Braised Tendon II
Slanting into agitation because that’s where I need to be.
Knocking out bricks of casual chores as long as
I keep my teeth set. Even phone calls about money
can be borne with an absent mind. I only fear
reading the letters too much. Already that video has
replaced my memory of riding the BART to Oakland
with you. This time he’s not afraid of me, of what I can
do without permission. Because I believe the work,
I give my labor. Read, write, run, decide with attention,
speak from an expansive center I don’t have when I’m alone.
Something delicious, exhausting. I help myself to a paper bowl
full of slowcooked tendon and leaves. Eating what you catch
dwells in another sphere, lets you know yourself anew.
Constructed with words from Kimberly Alidio, Ching-In Chen, Pia Cortez, Llasa de Sela (via Ching-In), and Italo Calvino (via Jai).
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From an episode of This American Life about Superpowers:
John Hodgman So who chooses invisibility and who chooses flight? In my experience, though there are lots of exceptions, men lean towards flying, women to invisibility. And many brood anxiously over their choice, switching from one to the other and back again. And that’s because, more than the ability, say, to burst into flame or shoot arrows with uncanny accuracy, flight and invisibility touch a nerve. Actually, they touch two different nerves, speak to very different primal desires and unconscious fears.
My friend Christine chose invisibility.
Christine One superpower is about something that’s obvious, and the other is about something that is hidden. I think it indicates your level of shame.
John Hodgman How do you mean?
Christine A person who chooses to fly has nothing to hide. A person who chooses to be invisible wants clearly to hide themselves.
John Hodgman Do you feel that you want to hide yourself?
Christine I want to— I’d like to not— I’m not going to answer that question.
Woman 3 It all has to do with guile. Wanting to be invisible means that you’re a more guileful person. If you want to fly, it means you’re guileless. And I think the reason that I’m so conflicted about flying versus invisibility is that I have guile, but I really wish that I didn’t.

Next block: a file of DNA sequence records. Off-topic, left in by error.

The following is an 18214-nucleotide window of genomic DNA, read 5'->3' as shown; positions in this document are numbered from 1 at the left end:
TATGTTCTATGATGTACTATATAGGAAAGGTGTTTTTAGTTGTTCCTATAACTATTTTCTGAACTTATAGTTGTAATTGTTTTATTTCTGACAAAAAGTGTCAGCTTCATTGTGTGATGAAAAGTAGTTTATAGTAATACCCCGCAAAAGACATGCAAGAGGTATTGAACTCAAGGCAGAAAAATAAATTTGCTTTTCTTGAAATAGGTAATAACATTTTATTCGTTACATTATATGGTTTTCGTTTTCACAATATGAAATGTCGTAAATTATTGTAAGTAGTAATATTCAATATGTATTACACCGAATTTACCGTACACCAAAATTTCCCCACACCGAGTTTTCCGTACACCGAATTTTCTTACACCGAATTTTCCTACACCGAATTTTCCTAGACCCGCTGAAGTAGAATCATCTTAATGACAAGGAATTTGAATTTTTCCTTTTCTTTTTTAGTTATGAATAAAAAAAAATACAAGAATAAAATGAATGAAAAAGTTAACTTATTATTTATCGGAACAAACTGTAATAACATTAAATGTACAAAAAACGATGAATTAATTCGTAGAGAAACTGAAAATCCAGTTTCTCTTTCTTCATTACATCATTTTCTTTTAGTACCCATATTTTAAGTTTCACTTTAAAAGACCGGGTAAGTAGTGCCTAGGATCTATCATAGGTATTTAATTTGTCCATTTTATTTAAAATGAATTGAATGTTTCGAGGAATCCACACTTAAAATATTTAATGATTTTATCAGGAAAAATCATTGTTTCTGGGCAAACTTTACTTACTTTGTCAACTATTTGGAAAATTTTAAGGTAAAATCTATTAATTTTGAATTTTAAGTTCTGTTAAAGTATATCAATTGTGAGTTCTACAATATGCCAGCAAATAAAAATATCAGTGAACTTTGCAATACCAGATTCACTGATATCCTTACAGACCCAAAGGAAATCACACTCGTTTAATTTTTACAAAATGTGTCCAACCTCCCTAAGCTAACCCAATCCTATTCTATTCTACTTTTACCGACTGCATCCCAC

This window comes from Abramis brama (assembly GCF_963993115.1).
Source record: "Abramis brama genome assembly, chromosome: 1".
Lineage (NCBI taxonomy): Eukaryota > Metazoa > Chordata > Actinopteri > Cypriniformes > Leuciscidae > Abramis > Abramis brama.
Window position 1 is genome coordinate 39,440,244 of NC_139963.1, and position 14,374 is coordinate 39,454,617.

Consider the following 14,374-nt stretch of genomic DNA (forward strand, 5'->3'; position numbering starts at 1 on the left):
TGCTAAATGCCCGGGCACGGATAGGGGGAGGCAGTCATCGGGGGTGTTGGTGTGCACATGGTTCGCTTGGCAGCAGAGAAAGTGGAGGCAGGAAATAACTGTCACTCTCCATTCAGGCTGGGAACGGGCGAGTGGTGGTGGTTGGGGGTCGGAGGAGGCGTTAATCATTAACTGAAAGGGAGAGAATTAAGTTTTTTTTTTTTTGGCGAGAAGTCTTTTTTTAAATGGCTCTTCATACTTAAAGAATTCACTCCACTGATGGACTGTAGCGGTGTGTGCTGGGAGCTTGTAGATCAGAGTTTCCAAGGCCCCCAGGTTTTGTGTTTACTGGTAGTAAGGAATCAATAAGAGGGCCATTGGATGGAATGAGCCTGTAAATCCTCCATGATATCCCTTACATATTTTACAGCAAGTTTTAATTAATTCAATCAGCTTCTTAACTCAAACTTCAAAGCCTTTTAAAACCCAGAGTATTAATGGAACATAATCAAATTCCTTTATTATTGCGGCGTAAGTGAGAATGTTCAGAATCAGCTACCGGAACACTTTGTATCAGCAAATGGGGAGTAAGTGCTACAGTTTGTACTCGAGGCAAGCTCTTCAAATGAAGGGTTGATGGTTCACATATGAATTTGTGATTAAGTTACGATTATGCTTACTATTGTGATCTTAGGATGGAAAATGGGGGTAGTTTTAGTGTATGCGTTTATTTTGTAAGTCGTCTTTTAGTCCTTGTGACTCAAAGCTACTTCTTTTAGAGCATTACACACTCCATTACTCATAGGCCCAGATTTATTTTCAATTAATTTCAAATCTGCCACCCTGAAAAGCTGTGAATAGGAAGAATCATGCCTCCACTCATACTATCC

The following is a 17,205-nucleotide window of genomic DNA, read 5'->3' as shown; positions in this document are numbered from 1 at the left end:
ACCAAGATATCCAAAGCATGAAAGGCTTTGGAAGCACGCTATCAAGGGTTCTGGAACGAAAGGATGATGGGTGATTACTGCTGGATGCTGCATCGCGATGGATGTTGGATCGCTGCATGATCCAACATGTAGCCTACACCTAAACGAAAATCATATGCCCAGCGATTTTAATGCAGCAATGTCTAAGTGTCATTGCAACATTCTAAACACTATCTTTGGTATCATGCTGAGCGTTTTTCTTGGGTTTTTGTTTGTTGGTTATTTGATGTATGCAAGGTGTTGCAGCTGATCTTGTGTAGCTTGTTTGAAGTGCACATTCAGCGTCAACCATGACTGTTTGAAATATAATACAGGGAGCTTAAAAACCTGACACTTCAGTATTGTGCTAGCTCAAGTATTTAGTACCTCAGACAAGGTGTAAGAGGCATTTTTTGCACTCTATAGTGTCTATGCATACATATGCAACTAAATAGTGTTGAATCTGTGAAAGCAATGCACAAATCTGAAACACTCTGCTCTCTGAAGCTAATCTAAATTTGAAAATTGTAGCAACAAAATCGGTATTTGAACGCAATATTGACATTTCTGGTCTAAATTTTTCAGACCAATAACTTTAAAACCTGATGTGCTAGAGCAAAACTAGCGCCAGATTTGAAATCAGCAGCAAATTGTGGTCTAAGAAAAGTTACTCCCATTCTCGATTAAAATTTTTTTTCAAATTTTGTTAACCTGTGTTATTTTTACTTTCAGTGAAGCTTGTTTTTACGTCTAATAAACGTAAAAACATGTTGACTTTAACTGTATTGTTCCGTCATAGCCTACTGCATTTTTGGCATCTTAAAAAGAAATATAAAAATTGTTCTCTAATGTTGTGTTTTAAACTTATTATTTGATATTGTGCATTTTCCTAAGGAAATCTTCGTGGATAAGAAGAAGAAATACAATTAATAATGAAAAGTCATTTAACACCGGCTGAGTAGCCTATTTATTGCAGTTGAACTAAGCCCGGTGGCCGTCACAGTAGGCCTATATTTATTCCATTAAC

John Hodgman Flight is the hero— selfless and confident and unashamed. And invisibility, the villain. Almost everyone I talked to called invisibility the sneakier power.
Man 8 Flying is for people who want to let it all hang out. Invisibility is for fearful, crouching masturbators.
Woman 1 First of all, I think that a lot of people are going to tell you that they would choose flight, and I think they’re lying to you. I think they’re saying that because they’re trying to sound all mythic and heroic, because the better angels of our nature would tell us that the real thing that we should strive for is flight, and that that’s noble and all that kind of stuff.
But I think actually, if everybody were being perfectly honest with you, they would tell you the truth, which is that they all want to be invisible so that they can shoplift, get into movies for free, go to exotic places on airplanes without paying for airline tickets, and watch celebrities have sex.
Kimberly Alidio: “I got visually drunk and my eyes haven’t settled back yet.” — Peter Lanyon, quoted in “Looking at people looking at Rothko”
I dreamed my mother collapsed inside of me
and nothing else was true.
I was still and I cupped my heart’s stream
into my heart’s mouth and
I could do nothing.
This is to say I was a child.
- from Sarah Gambito’s “Sonogram”
And here I am
twenty-some years on my shoulders
length and rhythm of my days predetermined
—tamed and clinging to time.
(Self-Portrait by Daisy Zamora)
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